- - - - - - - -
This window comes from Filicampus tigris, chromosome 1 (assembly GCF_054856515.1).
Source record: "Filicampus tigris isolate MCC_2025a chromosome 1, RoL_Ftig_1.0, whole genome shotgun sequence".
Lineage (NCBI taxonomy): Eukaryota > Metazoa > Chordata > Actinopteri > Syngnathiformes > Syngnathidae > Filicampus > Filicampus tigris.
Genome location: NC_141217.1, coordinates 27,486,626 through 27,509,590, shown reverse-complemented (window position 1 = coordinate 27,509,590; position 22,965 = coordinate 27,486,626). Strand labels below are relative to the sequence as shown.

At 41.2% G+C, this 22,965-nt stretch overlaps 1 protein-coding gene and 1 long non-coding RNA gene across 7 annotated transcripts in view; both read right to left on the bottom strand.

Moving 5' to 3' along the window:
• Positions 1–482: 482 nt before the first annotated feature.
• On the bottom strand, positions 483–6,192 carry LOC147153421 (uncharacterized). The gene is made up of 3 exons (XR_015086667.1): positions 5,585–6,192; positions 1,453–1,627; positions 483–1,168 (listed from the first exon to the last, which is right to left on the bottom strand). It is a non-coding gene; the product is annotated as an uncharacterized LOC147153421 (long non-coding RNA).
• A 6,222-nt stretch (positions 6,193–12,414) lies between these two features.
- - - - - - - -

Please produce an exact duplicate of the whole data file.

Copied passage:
This window comes from Filicampus tigris, chromosome 1 (assembly GCF_054856515.1).
Source record: "Filicampus tigris isolate MCC_2025a chromosome 1, RoL_Ftig_1.0, whole genome shotgun sequence".
Lineage (NCBI taxonomy): Eukaryota > Metazoa > Chordata > Actinopteri > Syngnathiformes > Syngnathidae > Filicampus > Filicampus tigris.
Genome location: NC_141217.1, coordinates 27,486,626 through 27,509,590, shown reverse-complemented (window position 1 = coordinate 27,509,590; position 22,965 = coordinate 27,486,626). Strand labels below are relative to the sequence as shown.

At 41.2% G+C, this 22,965-nt stretch overlaps 1 protein-coding gene and 1 long non-coding RNA gene across 7 annotated transcripts in view; both read right to left on the bottom strand.

Moving 5' to 3' along the window:
• Positions 1–482: 482 nt before the first annotated feature.
• On the bottom strand, positions 483–6,192 carry LOC147153421 (uncharacterized). The gene is made up of 3 exons (XR_015086667.1): positions 5,585–6,192; positions 1,453–1,627; positions 483–1,168 (listed from the first exon to the last, which is right to left on the bottom strand). It is a non-coding gene; the product is annotated as an uncharacterized LOC147153421 (long non-coding RNA).
• A 6,222-nt stretch (positions 6,193–12,414) lies between these two features.